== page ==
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San Angelo - For Dr. Don Topliff, Provost and Vice President for Academic Affairs at Angelo State, the announcement of Casey Sisk as the first coach for the new ASU rodeo program was years in the making.
“Talk about a small world. I was the Dean of Agriculture Science and Engineering at West Texas A&M some fifteen years ago, and the President of the university at that time told me that I was going to take over the rodeo program, which had been struggling for some time. One of the first students there was a guy named Casey Sisk. Our coach left the university, and Casey followed him to Tarleton to finish his collegiate rodeo career.”
The coach he followed is legendary rodeo coach Mark Eakin who has built a powerhouse in Stephenville and has mentored Sisk, even asking Sisk to serve as his associate rodeo coach at Tarleton in 2022.
When asked about Eakin’s influence on him, Sisk said, “Well, he was my coach at WT, and we hit it off. We became friends too, and I owe a bunch to him. He's helped me tremendously, not just with college rodeo but in life in general. He's just been a really good friend. He's a great dude.”
There hasn’t been a rodeo program at Angelo State since the early sixties when it was San Angelo College, even though it existed as a club sport in the early 80s. Its time as a club sport ended, however, when Danny Cooper, a rodeo student from Bronte, passed away after being kicked in the chest by a bull at the San Angelo Rodeo Fairgrounds in 1980.
It has taken years for the ASU community to consider adding rodeo as a sport, and it is seen as the right move, given San Angelo’s status as one of the best rodeo towns.
It is an advantage Sisk hopes to use in recruiting athletes for the Rams when they compete in the Southwest Region of the NIRA, “Well, I think it's gonna have a tremendous impact on it. Because everybody knows about the pro rodeo here, the college rodeo athletes will feed right into it. Many of our college rodeo athletes already have their PRCA cards so they will be here. And I think it's going to help all parties involved. I think, you know, whatever we can do to help those guys. Wherever we can fill in, that's what we'll do.”
Sisk also mentioned using the Bly Arena as another advantage for ASU by noting that his previous schools had outdoor practice facilities. In contrast, the Bly Arena is an indoor arena, “For a practice facility, it is pretty nice. It is going to fit our program perfectly. I think it’ll be great.”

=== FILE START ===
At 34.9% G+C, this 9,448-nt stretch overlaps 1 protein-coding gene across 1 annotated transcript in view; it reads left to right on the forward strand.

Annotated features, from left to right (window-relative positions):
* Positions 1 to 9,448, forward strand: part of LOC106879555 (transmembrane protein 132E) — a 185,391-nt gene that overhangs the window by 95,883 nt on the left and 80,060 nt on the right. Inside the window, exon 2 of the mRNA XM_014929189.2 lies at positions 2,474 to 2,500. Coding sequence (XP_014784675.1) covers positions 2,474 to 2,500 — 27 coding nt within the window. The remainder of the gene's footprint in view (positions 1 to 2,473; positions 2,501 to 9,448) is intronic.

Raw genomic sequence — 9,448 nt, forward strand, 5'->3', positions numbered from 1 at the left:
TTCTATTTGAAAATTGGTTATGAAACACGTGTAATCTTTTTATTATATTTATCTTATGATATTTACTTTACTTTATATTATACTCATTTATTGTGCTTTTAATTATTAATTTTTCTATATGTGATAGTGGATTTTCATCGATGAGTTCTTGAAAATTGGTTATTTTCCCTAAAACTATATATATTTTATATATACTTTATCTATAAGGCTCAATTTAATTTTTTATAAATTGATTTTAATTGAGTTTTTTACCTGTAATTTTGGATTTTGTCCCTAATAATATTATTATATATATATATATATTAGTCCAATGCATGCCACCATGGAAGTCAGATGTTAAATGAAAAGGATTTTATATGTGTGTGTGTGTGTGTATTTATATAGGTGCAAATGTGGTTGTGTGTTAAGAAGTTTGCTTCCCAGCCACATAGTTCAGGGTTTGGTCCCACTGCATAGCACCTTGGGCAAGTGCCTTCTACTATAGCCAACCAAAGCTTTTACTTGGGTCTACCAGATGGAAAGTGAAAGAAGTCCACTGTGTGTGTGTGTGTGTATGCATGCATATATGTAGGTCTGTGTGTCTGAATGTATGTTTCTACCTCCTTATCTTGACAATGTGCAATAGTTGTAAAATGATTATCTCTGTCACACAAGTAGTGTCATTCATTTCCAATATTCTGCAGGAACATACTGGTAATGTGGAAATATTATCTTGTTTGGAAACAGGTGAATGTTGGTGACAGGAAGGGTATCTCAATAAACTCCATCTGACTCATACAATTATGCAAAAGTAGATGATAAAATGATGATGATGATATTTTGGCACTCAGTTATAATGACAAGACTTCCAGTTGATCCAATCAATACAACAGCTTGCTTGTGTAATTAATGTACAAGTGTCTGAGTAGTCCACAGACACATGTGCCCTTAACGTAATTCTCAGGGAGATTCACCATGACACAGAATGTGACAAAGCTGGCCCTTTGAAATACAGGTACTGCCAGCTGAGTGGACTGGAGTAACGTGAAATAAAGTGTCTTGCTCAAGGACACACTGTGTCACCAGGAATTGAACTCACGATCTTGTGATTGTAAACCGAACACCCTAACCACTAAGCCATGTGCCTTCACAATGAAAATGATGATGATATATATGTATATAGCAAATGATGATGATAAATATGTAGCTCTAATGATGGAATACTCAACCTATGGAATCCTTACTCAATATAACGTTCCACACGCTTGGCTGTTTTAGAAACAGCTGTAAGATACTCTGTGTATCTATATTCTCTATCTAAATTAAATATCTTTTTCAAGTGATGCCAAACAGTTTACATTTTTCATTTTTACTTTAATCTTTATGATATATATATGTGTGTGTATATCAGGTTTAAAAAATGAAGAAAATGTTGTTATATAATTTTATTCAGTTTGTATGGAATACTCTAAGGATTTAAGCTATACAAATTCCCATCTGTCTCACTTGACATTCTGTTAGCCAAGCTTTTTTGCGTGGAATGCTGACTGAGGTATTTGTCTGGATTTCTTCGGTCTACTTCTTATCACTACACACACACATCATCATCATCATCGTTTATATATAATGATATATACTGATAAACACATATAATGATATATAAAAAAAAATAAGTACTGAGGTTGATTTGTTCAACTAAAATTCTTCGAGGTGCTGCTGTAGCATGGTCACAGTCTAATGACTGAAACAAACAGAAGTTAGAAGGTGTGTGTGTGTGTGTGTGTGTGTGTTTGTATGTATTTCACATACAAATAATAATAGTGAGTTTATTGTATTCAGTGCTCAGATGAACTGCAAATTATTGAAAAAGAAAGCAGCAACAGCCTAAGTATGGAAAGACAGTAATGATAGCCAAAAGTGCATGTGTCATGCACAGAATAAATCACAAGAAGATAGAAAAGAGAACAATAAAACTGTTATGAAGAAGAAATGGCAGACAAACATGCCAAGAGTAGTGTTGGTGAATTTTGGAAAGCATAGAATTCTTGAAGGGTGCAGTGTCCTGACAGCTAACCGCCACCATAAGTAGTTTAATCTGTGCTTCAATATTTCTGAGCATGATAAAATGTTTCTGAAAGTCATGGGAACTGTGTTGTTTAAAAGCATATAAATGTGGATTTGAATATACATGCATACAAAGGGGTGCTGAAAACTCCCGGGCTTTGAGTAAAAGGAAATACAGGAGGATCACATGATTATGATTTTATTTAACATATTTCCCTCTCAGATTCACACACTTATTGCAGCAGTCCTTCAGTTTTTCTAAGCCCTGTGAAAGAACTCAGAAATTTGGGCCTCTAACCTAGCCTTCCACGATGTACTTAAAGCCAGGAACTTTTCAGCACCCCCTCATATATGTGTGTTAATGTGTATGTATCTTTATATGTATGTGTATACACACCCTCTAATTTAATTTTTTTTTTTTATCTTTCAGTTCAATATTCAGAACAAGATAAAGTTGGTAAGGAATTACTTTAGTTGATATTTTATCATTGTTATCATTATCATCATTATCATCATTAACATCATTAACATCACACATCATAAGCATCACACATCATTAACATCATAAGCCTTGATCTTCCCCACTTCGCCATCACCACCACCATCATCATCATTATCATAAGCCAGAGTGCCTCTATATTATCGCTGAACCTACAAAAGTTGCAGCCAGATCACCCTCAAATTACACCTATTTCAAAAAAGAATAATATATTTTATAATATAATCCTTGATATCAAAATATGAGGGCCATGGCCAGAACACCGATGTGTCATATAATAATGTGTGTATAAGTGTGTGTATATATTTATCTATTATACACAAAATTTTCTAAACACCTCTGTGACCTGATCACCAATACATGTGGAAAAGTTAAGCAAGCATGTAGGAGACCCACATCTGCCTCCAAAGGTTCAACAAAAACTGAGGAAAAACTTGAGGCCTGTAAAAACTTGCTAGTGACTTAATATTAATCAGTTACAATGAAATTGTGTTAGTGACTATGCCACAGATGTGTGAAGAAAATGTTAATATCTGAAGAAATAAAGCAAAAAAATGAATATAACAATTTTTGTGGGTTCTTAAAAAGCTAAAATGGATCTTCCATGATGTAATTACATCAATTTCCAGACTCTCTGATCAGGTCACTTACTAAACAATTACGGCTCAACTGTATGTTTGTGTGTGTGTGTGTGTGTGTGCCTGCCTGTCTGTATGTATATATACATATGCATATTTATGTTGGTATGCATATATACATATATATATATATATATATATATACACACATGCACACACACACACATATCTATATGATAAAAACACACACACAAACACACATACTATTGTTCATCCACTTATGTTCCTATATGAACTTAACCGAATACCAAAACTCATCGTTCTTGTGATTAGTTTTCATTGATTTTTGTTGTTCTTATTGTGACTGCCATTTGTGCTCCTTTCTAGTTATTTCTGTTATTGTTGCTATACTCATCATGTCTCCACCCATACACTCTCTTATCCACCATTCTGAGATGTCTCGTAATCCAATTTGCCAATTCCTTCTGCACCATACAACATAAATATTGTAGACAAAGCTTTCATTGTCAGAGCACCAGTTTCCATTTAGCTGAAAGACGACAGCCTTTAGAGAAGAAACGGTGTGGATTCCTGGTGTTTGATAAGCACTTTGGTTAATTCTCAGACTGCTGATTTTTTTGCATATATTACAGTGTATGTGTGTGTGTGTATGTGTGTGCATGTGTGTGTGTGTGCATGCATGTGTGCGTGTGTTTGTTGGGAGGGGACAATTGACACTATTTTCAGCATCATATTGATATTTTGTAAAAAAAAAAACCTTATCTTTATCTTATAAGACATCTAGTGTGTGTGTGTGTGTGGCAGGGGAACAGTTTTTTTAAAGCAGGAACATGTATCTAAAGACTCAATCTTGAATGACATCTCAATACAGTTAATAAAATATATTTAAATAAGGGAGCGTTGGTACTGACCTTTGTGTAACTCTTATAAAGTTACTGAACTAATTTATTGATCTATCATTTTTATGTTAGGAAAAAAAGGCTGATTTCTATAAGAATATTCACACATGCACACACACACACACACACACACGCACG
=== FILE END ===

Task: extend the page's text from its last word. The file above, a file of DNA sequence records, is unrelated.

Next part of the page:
Finally, when asked what success will look like for the new program, Sisk said,” I think just our first year; I mean, we’re already there—just having the program. You know, I'd say if we can add 10-15 student-athletes, that would be great; the sky's the limit. And I expect great things by year two. By year two, I think we'll be a contender.”
Casey Sisk Fast Facts
Hometown: Corona, N.M.
Previous Job: Assistant Coach at Tarleton State since 2022. Before, he owned and operated CS Quarter Horses & Campstool Outfitters in Muleshoe.
Rodeo experience: Sisk is an eight-time PRCA Turquoise Circuit Finalist in saddle bronc riding and steer roping, was the 2013 PRCA Turquoise Circuit Finals Champion Steer Roper, and qualified for the 2014 National Circuit Finals in steer roping. At the collegiate level, he was the 2003 New Mexico Rodeo Association Rookie of the Year, the 2005 CNFR Reserve National Champion Bull Rider and the 2005 National Intercollegiate Rodeo Association (NIRA) Central Plains Region Champion Bull Rider. He has also worked as a PRCA and NIRA pickup man and as a horse trainer for PRCA cowboy, Brent Lewis.
More on the ASU Rodeo team
The ASU Rodeo Team will compete in the NIRA Southwest Region. Men will compete in saddle bronc riding, bareback bronc riding, bull riding, tie-down roping, steer wrestling and team roping. Women will compete in barrel racing, breakaway roping, goat tying and team roping. The Southwest Region is currently made up of 17 rodeo teams at colleges and universities in Texas and New Mexico, including about 750 student competitors.